MESA, Ariz. -- Sure, it's a lot to put on a player who will turn 23 next month, but Jay Bruce has become a very critical cog in the Reds' lineup. For it to be successful at producing, Bruce has to be producing. It's that simple.
Therefore, it's optimistic for the club that Bruce has looked very good at the plate in the early going of Spring Training. Not that he's reading too much into it.
"It's what, March 13? We have a little ways to go," Bruce said on Saturday. "But everything is going well."
Bruce is batting .357 (6-for-17) with a home run in seven games after he went 0-for-3 vs. the Cubs with a called strikeout and two flyouts in Saturday's 11-4 loss.
In his two seasons with the Reds, Bruce has slugged 43 home runs and collected 110 RBIs. But he's looking to be a more complete hitter, especially after he batted a paltry .223 with 22 home runs, 58 RBIs and a .303 on-base percentage last season.
Bruce also missed 57 games on the disabled list with a broken right wrist but came back a better and more selective hitter. He batted .326 (15-for-46) with four homers and 17 RBIs over his final 18 games.
"I think the adjustments that I made last year are really going to carry over and help this year," said Bruce, who walked 38 times with 75 strikeouts in 2009. "Spring Training is about getting ready and getting locked in. I am getting some hits, but I am confident about what's been going on so far."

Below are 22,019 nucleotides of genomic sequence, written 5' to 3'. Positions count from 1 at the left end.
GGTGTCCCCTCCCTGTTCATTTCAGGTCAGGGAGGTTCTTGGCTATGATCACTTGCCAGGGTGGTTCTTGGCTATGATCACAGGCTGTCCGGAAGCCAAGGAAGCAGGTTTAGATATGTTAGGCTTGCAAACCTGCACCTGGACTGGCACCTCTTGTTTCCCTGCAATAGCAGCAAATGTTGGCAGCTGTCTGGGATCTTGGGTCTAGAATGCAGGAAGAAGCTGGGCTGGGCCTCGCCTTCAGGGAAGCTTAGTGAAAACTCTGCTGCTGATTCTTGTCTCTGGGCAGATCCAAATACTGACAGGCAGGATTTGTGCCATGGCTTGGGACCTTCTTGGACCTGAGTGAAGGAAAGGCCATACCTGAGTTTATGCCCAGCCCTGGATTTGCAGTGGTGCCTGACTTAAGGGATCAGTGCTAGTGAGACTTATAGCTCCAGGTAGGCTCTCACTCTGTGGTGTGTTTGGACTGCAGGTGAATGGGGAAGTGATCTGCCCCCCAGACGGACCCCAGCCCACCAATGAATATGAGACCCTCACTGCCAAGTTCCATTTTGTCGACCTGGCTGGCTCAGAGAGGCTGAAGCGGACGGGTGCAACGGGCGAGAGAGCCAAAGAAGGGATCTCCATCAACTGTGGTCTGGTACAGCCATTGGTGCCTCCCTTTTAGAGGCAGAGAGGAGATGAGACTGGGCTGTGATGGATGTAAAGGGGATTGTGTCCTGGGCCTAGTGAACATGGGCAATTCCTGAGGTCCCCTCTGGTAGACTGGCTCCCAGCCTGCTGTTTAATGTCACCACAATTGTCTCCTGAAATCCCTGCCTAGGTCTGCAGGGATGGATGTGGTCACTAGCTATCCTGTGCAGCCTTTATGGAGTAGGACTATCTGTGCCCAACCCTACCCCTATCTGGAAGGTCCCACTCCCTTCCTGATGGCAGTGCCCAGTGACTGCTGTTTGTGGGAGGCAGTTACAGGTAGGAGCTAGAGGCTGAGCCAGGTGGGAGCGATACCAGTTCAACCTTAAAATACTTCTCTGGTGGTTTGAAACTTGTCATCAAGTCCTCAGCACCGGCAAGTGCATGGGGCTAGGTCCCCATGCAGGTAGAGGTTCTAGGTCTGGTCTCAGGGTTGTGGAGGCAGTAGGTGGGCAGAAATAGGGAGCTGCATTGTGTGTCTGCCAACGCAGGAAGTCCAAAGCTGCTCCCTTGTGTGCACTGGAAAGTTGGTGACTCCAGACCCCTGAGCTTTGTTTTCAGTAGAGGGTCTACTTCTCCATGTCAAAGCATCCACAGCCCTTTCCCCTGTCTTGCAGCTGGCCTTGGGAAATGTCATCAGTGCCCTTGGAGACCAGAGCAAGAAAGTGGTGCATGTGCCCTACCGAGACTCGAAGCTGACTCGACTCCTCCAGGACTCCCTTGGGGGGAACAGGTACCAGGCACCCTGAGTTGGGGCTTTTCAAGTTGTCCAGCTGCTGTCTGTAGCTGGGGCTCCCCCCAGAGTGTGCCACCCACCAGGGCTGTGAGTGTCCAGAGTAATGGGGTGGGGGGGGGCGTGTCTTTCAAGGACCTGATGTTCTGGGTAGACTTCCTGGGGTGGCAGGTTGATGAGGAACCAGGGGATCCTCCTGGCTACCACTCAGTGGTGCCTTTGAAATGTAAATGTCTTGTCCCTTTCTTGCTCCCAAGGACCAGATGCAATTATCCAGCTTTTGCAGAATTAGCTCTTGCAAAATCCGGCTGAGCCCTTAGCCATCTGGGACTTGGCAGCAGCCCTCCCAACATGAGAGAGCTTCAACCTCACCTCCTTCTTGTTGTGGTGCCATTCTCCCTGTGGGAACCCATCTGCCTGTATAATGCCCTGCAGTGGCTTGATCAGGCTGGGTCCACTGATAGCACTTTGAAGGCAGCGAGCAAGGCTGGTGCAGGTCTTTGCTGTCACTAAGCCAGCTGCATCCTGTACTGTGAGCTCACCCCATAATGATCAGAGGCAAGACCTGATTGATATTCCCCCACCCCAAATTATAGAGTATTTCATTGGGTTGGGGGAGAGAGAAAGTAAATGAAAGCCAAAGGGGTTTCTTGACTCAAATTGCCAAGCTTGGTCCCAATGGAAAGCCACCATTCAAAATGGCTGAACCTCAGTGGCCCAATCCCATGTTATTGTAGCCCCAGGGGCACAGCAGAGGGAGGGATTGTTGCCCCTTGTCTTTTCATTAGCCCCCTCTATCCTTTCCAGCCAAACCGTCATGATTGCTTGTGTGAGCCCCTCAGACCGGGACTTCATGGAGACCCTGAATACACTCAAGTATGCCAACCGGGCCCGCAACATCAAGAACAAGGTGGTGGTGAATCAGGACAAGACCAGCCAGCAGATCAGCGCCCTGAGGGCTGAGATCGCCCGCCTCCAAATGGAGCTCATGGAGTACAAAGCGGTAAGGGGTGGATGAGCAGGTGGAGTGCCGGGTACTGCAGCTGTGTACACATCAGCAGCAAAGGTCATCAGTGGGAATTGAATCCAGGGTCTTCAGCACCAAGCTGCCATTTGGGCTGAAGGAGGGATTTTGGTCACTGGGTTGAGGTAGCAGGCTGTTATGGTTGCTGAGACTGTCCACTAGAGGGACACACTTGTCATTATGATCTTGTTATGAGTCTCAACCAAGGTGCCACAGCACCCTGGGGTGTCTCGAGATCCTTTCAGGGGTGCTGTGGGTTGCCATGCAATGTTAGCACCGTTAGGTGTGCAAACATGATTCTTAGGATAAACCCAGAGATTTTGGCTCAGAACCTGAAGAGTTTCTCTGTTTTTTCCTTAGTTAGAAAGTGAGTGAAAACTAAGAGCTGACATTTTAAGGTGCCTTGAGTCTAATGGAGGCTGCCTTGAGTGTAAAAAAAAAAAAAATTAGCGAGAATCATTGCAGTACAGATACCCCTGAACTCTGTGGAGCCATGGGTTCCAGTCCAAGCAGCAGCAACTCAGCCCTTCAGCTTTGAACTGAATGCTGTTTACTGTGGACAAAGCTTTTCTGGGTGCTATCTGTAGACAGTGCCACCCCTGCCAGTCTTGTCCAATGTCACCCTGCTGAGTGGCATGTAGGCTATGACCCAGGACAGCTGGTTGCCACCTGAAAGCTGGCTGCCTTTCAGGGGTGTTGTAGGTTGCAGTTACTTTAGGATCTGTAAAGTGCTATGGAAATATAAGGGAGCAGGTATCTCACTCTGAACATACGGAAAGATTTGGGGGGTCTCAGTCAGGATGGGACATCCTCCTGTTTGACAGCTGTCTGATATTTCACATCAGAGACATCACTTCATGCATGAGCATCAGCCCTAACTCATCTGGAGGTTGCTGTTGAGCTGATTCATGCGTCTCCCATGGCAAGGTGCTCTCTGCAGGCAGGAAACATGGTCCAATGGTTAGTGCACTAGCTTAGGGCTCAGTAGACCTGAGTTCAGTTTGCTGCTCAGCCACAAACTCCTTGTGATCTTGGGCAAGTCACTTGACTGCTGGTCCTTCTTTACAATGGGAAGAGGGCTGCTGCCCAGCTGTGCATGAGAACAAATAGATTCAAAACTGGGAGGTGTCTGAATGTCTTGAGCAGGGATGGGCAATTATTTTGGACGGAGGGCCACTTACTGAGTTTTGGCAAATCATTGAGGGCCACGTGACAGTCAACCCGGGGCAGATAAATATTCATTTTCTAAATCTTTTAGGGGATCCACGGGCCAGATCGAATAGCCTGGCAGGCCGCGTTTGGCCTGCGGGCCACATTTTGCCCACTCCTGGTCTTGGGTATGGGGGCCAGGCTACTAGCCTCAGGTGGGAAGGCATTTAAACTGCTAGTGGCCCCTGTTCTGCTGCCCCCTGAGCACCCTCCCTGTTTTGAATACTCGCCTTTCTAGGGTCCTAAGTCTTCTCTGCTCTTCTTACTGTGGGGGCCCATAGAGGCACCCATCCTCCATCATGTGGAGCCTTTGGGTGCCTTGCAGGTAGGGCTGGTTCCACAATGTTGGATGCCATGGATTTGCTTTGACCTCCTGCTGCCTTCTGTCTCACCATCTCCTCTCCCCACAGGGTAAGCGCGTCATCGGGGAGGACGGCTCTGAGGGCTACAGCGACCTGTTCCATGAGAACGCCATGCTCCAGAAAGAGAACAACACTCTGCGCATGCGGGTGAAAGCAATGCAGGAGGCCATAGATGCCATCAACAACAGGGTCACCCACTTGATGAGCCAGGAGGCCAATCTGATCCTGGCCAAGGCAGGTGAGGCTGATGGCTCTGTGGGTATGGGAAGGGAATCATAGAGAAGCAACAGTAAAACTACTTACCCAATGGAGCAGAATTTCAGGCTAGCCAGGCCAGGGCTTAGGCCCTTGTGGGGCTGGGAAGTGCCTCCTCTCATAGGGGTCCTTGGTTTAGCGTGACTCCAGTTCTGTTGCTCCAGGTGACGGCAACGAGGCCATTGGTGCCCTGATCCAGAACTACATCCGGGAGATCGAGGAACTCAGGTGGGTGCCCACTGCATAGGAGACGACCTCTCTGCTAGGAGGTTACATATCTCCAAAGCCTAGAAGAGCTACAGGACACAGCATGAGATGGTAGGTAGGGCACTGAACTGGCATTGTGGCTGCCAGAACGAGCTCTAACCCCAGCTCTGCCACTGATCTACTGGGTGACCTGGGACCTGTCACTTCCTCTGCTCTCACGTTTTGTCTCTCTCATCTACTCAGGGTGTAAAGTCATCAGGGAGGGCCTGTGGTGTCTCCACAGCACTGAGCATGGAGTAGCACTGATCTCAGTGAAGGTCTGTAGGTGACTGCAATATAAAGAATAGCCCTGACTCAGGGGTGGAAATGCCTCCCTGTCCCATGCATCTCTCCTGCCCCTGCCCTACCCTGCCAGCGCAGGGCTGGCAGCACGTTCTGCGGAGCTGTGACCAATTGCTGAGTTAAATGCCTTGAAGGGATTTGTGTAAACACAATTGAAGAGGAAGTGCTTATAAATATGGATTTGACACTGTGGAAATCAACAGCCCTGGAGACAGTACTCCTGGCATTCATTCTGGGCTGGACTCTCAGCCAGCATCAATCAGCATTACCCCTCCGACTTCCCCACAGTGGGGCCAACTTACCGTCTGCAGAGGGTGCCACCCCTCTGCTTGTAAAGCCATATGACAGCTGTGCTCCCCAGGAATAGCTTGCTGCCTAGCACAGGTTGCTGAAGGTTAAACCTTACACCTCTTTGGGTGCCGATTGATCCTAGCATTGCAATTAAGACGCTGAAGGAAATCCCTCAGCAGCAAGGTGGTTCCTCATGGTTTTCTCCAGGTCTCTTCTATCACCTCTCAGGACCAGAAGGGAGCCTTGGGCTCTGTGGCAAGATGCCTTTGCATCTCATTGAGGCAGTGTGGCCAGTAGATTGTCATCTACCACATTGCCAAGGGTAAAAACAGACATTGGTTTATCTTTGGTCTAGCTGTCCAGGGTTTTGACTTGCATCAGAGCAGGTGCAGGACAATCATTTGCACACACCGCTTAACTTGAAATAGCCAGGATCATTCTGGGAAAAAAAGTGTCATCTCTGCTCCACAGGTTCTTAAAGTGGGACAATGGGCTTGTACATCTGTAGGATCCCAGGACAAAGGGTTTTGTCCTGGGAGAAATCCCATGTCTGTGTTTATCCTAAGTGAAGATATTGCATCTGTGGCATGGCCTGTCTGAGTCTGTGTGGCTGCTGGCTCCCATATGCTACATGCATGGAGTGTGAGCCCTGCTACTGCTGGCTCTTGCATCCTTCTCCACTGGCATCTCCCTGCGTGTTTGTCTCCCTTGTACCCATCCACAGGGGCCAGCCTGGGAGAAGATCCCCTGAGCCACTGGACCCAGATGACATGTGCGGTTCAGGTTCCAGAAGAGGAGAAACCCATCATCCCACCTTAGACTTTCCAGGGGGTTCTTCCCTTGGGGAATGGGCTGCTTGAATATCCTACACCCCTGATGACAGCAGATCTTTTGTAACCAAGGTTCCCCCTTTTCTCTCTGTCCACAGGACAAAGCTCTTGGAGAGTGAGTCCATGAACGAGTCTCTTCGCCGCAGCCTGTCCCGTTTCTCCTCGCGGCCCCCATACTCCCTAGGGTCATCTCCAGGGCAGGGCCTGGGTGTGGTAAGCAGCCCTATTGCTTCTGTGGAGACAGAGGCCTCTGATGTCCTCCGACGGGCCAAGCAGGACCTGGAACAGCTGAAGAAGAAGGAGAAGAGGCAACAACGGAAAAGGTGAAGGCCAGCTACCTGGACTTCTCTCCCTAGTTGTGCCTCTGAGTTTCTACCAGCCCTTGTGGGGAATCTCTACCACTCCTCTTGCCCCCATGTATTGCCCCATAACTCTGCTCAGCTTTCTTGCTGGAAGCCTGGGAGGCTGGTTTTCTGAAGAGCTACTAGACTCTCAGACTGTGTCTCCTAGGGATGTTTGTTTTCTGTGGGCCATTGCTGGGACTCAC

The biggest change in Bruce's performance has been his approach to hitting. He's no longer beating himself at the plate by expanding his strike zone and chasing bad pitches.
"This is just the beginning," Reds manager Dusty Baker said. "I urged him to use that time off when he was injured to study -- study pitchers, study hitters, why guys are going good, why guys are going bad. I told him to get out of chase mode versus stalk and hunt mode. When you're in chase mode, they're going to get you out. That happens a lot of times when you're young and aggressive."
Bruce said he doesn't feel any burden or pressure to get off to a fast start this season. And in the biggest difference between this spring and early last season, he doesn't feel compelled to swing at every pitch. That's something he's proud of.
"I'm making a decision on the pitch I'm going to swing at. It's not so much of collision hitting this year," Bruce said. "It's more of having more time to make a decision. I've chased very few pitches. Everyone is going to chase some pitches or swing at bad pitches or strike out. I'm trying to cut down on that as much as I can. That's my goal."
Mark Sheldon is a reporter for MLB.com. This story was not subject to the approval of Major League Baseball or its clubs.